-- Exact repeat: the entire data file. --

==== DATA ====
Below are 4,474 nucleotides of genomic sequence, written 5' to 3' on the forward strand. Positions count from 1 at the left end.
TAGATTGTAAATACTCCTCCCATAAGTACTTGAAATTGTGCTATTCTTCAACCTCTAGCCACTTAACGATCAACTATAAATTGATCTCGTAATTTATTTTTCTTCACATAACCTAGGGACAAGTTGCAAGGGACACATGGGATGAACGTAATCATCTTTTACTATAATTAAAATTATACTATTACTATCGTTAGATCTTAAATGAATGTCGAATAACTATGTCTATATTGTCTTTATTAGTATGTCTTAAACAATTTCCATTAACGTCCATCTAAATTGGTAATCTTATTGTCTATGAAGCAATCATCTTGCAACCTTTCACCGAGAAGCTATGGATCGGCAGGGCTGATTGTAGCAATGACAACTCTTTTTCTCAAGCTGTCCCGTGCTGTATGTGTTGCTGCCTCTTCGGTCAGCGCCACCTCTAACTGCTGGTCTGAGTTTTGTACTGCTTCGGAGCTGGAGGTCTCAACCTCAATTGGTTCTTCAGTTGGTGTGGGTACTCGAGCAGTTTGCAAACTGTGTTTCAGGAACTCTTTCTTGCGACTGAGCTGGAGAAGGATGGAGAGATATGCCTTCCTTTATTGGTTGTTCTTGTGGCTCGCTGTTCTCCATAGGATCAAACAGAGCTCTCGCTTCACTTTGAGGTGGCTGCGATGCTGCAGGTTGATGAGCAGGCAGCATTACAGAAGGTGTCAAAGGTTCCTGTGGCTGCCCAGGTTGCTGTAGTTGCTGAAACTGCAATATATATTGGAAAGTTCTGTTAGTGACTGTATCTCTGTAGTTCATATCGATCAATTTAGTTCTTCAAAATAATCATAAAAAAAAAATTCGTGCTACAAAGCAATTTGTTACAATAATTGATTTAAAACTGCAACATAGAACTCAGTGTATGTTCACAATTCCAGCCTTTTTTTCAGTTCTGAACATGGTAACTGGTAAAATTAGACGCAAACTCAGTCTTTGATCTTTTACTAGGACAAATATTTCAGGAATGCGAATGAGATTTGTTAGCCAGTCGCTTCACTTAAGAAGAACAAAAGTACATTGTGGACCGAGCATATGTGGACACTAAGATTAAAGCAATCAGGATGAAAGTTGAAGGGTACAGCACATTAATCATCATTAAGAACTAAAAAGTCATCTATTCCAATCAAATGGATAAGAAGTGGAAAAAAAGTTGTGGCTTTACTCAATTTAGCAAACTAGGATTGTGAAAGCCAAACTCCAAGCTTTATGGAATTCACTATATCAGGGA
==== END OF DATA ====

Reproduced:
Below are 4,474 nucleotides of genomic sequence, written 5' to 3' on the forward strand. Positions count from 1 at the left end.
TAGATTGTAAATACTCCTCCCATAAGTACTTGAAATTGTGCTATTCTTCAACCTCTAGCCACTTAACGATCAACTATAAATTGATCTCGTAATTTATTTTTCTTCACATAACCTAGGGACAAGTTGCAAGGGACACATGGGATGAACGTAATCATCTTTTACTATAATTAAAATTATACTATTACTATCGTTAGATCTTAAATGAATGTCGAATAACTATGTCTATATTGTCTTTATTAGTATGTCTTAAACAATTTCCATTAACGTCCATCTAAATTGGTAATCTTATTGTCTATGAAGCAATCATCTTGCAACCTTTCACCGAGAAGCTATGGATCGGCAGGGCTGATTGTAGCAATGACAACTCTTTTTCTCAAGCTGTCCCGTGCTGTATGTGTTGCTGCCTCTTCGGTCAGCGCCACCTCTAACTGCTGGTCTGAGTTTTGTACTGCTTCGGAGCTGGAGGTCTCAACCTCAATTGGTTCTTCAGTTGGTGTGGGTACTCGAGCAGTTTGCAAACTGTGTTTCAGGAACTCTTTCTTGCGACTGAGCTGGAGAAGGATGGAGAGATATGCCTTCCTTTATTGGTTGTTCTTGTGGCTCGCTGTTCTCCATAGGATCAAACAGAGCTCTCGCTTCACTTTGAGGTGGCTGCGATGCTGCAGGTTGATGAGCAGGCAGCATTACAGAAGGTGTCAAAGGTTCCTGTGGCTGCCCAGGTTGCTGTAGTTGCTGAAACTGCAATATATATTGGAAAGTTCTGTTAGTGACTGTATCTCTGTAGTTCATATCGATCAATTTAGTTCTTCAAAATAATCATAAAAAAAAAATTCGTGCTACAAAGCAATTTGTTACAATAATTGATTTAAAACTGCAACATAGAACTCAGTGTATGTTCACAATTCCAGCCTTTTTTTCAGTTCTGAACATGGTAACTGGTAAAATTAGACGCAAACTCAGTCTTTGATCTTTTACTAGGACAAATATTTCAGGAATGCGAATGAGATTTGTTAGCCAGTCGCTTCACTTAAGAAGAACAAAAGTACATTGTGGACCGAGCATATGTGGACACTAAGATTAAAGCAATCAGGATGAAAGTTGAAGGGTACAGCACATTAATCATCATTAAGAACTAAAAAGTCATCTATTCCAATCAAATGGATAAGAAGTGGAAAAAAAGTTGTGGCTTTACTCAATTTAGCAAACTAGGATTGTGAAAGCCAAACTCCAAGCTTTATGGAATTCACTATATCAGGGA